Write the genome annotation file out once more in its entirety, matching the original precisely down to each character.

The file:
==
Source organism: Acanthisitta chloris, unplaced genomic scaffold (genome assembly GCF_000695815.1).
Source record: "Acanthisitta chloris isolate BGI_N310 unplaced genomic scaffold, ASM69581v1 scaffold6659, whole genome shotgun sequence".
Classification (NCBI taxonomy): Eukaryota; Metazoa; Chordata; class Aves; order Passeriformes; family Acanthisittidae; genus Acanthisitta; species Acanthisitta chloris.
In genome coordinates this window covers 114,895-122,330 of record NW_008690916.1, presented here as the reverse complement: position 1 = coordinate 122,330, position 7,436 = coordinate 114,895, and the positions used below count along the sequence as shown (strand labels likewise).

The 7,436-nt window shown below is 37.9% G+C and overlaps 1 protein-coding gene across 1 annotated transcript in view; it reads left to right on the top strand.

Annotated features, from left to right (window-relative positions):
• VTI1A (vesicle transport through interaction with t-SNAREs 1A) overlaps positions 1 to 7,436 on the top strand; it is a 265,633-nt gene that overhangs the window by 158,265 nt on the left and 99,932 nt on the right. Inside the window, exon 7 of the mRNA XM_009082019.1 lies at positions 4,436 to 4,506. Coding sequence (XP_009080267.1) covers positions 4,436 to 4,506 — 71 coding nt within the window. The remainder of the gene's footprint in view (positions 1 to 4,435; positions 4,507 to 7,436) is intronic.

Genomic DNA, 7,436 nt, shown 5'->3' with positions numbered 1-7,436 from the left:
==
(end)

Source organism: Acanthisitta chloris, unplaced genomic scaffold (genome assembly GCF_000695815.1).
Source record: "Acanthisitta chloris isolate BGI_N310 unplaced genomic scaffold, ASM69581v1 scaffold6659, whole genome shotgun sequence".
Classification (NCBI taxonomy): Eukaryota; Metazoa; Chordata; class Aves; order Passeriformes; family Acanthisittidae; genus Acanthisitta; species Acanthisitta chloris.
In genome coordinates this window covers 114,895-122,330 of record NW_008690916.1, presented here as the reverse complement: position 1 = coordinate 122,330, position 7,436 = coordinate 114,895, and the positions used below count along the sequence as shown (strand labels likewise).

The 7,436-nt window shown below is 37.9% G+C and overlaps 1 protein-coding gene across 1 annotated transcript in view; it reads left to right on the top strand.

Annotated features, from left to right (window-relative positions):
• VTI1A (vesicle transport through interaction with t-SNAREs 1A) overlaps positions 1 to 7,436 on the top strand; it is a 265,633-nt gene that overhangs the window by 158,265 nt on the left and 99,932 nt on the right. Inside the window, exon 7 of the mRNA XM_009082019.1 lies at positions 4,436 to 4,506. Coding sequence (XP_009080267.1) covers positions 4,436 to 4,506 — 71 coding nt within the window. The remainder of the gene's footprint in view (positions 1 to 4,435; positions 4,507 to 7,436) is intronic.

Genomic DNA, 7,436 nt, shown 5'->3' with positions numbered 1-7,436 from the left: